Paul Allen has come to cable shows before, strolling the exhibit floor as the billionaire owner of Charter Communications Inc. and financier of Digeo, a set-top company that’s always seemed ahead of its time to cable’s rank and file.
Last week’s National Show here was a little different. The more-often-than-not reclusive Allen made a surprise appearance as an opening-session panelist, stayed for general questions from the press after the session’s close and sat down the next day with Comcast Corp. CEO Brian Roberts for an interview with Multichannel News.
Times have been tough for many of Allen’s Vulcan Inc. investments — its changes in top personnel, closure of many businesses and shift of focus to fewer core companies have been well-documented. That’s also the case with Charter’s debt problems.
But what came through loud and clear is that Allen remains fundamentally convinced that cable’s platform is the best and only medium for delivering the wide range of content, communications and data applications that consumers want, linked across various electronics devices within and outside the home.
Listening to Roberts, billionaire Allen’s backing of a cable company may be less of a lasting legacy than his single-minded focus on integrating PC technology with the cable platform — a development that would pave the way for a host of new services cable could offer.
“The gestation for some of the Moxi products took awhile, so here at the show, you see the full flower of our investment in those technologies,” Allen said. “All those things have really come together.”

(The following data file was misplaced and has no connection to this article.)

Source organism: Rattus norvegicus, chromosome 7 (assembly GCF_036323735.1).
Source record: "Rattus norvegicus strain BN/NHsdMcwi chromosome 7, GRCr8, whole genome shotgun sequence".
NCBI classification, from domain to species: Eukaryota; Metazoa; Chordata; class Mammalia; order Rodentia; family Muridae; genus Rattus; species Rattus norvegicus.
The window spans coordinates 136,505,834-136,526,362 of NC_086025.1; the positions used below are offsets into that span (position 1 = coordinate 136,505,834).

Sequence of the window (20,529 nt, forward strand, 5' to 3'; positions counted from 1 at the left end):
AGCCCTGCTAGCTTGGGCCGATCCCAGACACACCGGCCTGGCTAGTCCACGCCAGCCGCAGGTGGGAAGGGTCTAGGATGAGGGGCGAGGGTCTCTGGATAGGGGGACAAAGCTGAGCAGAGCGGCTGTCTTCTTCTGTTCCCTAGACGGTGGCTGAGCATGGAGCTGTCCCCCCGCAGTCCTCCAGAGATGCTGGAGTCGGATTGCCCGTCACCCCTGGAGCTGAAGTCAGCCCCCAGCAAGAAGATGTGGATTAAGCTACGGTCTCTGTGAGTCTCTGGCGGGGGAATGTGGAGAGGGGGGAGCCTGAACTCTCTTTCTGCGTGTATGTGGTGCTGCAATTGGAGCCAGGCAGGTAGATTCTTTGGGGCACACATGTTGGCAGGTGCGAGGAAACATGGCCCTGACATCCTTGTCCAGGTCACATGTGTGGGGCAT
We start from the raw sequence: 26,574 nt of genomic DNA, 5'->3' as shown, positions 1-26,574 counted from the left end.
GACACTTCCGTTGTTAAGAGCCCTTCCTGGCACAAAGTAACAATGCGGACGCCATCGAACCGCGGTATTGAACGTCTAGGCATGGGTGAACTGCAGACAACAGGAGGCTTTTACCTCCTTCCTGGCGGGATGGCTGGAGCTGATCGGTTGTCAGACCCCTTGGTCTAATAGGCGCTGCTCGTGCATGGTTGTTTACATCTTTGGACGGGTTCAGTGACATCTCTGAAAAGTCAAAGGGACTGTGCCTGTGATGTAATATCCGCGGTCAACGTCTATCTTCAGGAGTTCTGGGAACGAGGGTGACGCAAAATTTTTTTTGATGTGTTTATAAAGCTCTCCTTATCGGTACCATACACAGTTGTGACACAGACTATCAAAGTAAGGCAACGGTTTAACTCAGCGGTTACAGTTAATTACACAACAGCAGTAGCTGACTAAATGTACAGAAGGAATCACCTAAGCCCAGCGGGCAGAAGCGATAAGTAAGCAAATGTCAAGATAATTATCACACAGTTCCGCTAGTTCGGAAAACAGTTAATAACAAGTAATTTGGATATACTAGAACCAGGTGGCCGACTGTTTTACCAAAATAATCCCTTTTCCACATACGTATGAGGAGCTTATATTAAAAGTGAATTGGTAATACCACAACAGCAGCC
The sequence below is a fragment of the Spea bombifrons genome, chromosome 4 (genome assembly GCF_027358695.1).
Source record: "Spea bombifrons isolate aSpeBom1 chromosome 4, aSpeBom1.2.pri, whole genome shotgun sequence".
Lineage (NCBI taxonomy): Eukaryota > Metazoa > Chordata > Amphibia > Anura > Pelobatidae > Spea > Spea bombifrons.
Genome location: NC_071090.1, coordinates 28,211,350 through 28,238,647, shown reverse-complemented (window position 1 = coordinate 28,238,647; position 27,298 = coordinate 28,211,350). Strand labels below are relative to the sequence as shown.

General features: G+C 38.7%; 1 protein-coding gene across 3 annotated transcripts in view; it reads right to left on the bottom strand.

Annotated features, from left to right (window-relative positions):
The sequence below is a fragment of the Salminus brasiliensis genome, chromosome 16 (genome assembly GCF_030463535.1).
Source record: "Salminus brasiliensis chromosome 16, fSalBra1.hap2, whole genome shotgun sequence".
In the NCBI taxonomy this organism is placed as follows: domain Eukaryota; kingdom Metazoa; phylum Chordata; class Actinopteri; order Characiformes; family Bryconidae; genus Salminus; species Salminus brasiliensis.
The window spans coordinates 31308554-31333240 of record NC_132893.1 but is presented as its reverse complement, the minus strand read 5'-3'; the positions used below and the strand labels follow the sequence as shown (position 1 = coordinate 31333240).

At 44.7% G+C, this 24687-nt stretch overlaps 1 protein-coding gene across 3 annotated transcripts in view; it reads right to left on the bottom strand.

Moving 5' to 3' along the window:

Yet it’s taken several years to crack the cable-equipment market with a new set-top that goes further than any box has gone before.
“You have to have patience,” Allen acknowledged. Digeo just signed deals with Adelphia and Comcast in the past few months.
“I’ve been involved with technology products since before the IBM PC came out,” said Allen. “The chip design [with Moxi] is a couple years worth of work. A lot of these things take time and you don’t want to blow your horn about them until they are ready. That time is now and we’re very excited.
“The main thing you have to realize is that [Moxi] has the heart and brains of PC technology in the box,” he added. “It’s got the same processors, the same chips. It has a USB [universal serial bus] interface. The base unit is extremely powerful, much more powerful than other boxes the industry has had before.
“You start out with that base of capability and on top of that, add a standard operating system, Linux, and all the applications we’ve been deploying. I think the user interface is very unique and very easy to use.”